Ultimately, many Europeans believe the strong-armed U.S. approach to battling enemies -- using force, not persuasion or other less violent tools -- is wrong-headed and costly, and could spell trouble for NATO, Oberg said.
"If we keep having wars that only a few countries want -- in this case, Libya-France, and other places the United States, and God knows where it will be in the future -- others will ask: Why should we pay for that?"
© Copyright 2011 Associated Press. All rights reserved.
Italy, Spain Sign on To Bid To Boost EU Defense
Published: 2 Sep 2011 15:28
SOPOT, Poland - Italy and Spain have joined a bid by France, Germany and Poland to bolster a common EU defense policy in spite of Britain's refusal, Polish Foreign Minister Radoslaw Sikorski said September 2.
"We have signed and sent to (EU foreign policy chief) Catherine Ashton a 'letter from the five' - France, Germany, Spain, Italy and Poland - on strengthening European defense," Sikorski told journalists.
"This is the continuation of efforts by Poland to make defense a key issue in European integration," he added.
The signatories refused to divulge the content of the joint letter, but a diplomatic source said it called for the creation of common defense structures.
"We must develop these projects even without British support," added the source, who asked not to be identified.
In July, Britain rejected plans for a permanent EU military headquarters, putting it at odds with its ally France amid stalled efforts to launch a common EU defense policy.
"The United Kingdom will not agree to such a permanent OHQ (operational headquarters)," British Foreign Secretary William Hague said at the time.
"We will not agree to it now. We will not agree to it in the future. That is a red line for us," he said after London applied its veto power against the proposal under EU rules.
Voicing London's traditional attachment to the transatlantic alliance with the United States, Britain's chief diplomat said an EU military headquarters would be costly and create wasteful duplication with NATO.
The creation of a permanent HQ was part of a report presented to the ministers by Ashton in a bid to breathe new life into EU defense policy.
But Hague said he was "unable to welcome" the report because of the headquarters plan. The ministers failed to issue any statement on defense policy at the end of their talks.
In her report, Ashton said the current system posed organizational problems because it relies on five national headquarters spread across Europe: in Germany, France, Greece, Italy and Britain.
The report also called for sharing defense capacities, improving EU-NATO relations and operational engagements by EU tactical groups.
NATO Chief: 'Smart Defense' Plan in Works
By JULIAN HALE
Published: 6 Sep 2011 13:16
BRUSSELS - NATO's Allied Command Transformation in Norfolk, Va., is working on a "smart defense" concept to identify areas for potential multinational cooperation, NATO Secretary General Anders Fogh Rasmussen said at a Sept. 5 news conference here.
"We have until May 2012 [the date of NATO's next summit in Chicago] to try to identify areas where groups of countries could pool and share resources," he said. "Hopefully in Chicago we can identify lead nations to carry forward those projects."
The Libya operation "couldn't have been done without U.S. capabilities such as drones, intelligence and refueling aircraft," he added. "These capabilities are vital to all of us. More allies should be willing to obtain them. That's a real challenge. We'll have to find solutions at the next NATO summit in Chicago."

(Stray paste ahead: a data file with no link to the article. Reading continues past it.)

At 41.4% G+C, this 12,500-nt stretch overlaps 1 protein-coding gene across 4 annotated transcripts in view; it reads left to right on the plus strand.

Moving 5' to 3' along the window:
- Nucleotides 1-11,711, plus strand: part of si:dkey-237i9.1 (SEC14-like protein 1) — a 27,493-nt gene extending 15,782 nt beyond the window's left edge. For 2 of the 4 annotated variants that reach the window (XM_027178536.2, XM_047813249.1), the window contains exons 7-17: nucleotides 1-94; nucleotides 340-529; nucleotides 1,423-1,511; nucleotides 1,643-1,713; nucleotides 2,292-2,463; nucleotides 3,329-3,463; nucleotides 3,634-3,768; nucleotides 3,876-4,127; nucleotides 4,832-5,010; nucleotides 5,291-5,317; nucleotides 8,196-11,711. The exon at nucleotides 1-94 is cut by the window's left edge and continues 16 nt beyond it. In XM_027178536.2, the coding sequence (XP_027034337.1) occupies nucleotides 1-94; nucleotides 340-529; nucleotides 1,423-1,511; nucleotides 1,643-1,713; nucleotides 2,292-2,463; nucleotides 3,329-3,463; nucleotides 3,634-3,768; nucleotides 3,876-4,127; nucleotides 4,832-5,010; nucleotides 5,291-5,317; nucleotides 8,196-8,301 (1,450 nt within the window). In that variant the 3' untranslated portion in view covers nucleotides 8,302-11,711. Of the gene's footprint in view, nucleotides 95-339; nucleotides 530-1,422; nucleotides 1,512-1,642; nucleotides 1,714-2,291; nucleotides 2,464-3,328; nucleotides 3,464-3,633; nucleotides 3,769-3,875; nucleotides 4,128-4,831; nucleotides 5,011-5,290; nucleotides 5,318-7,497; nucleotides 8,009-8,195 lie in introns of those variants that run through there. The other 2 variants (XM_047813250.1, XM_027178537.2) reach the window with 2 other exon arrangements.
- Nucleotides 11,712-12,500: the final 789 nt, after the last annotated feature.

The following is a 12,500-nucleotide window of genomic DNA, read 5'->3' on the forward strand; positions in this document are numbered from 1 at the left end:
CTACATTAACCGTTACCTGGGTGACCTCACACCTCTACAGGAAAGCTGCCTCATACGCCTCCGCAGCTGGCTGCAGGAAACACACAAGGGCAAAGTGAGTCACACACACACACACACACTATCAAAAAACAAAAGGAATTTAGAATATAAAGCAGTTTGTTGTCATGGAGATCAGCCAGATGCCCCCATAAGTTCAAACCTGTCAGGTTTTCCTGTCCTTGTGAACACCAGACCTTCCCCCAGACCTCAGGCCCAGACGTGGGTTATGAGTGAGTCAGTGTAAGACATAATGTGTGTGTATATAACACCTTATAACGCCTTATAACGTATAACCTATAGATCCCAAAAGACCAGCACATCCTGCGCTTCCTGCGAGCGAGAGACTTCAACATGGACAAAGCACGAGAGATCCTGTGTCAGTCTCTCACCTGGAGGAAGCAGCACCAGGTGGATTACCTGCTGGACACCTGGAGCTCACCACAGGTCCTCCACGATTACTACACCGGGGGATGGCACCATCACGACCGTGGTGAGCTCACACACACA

Another area for potential cooperation, Rasmussen said, was "transport capability," which he said was "not directly related to Libya". He described this as a "general challenge to ensure European forces become more mobile," adding, this was "one of the weaknesses of European armed forces. We lack strategic airlift capacity."
However, he pointed out that European allies had provided the majority of the assets for the operation in terms of strike aircraft (Canada, European allies and regional partners) and maritime assets (Canada and European allies).
He also cited missile defense, cyberdefense and countering roadside bombs as among the areas of "critical capabilities" that NATO identified at the Lisbon NATO summit in November 2010.
As to NATO's continuing involvement in Libya, he said that "NATO and its partners will be there as long as needed but not a minute longer." He added that he would "appreciate it if the EU could take a major role in assisting the National Transitional Council and Libya in the reconstruction of Libya."
A Defense Technology Blog
Horses All Have Four Legs
Posted by Christina Mackenzie at 9/6/2011 3:45 PM CDT
My prize for the best speaker at the Summer Defense University goes without question to Stéphane Beemelmans, German secretary of state for defense. Not only did he not pull his punches making some sharp and to the point comments but he did so wittily and, to top it all, in absolutely remarkable French.
The speakers had been asked to address the issue of “pooling and sharing” and to explore the paths European procurement directors might take towards greater convergence. He told his high-ranking audience – more on that later – that the first thing was to be frank and that “frankness is something we are missing in debates.” And he went on to tell them that “we no longer have the means to be different” and to illustrate his point that “to choose to be different goes against greater convergence” he pointed out that “everywhere 200 years ago horses had 4 legs”.
Like the other three speakers, including NATO Supreme Allied Commander Transformation General Stéphane Abrial, Beemelmans said the current economic climate would have a bearing on western nations' defense budgets. The German 2012 federal budget of €306 billion ($428.3 billion) which will be debated later this week has earmarked €31 billion ($43.3 billion) for defense “which is just €4 billion more than the budget to service our debt of €27 billion,” he said.
Beemelmans' audience consisted of the largest gathering I have seen in a long time of five, four and three-star generals of the four forces (army, navy, airforce and gendarmerie plus those from the DGA French procurement agency), CEOs of all the major French or part-French defense companies, senators and deputies from France and a number of other European companies and a handful of journalists.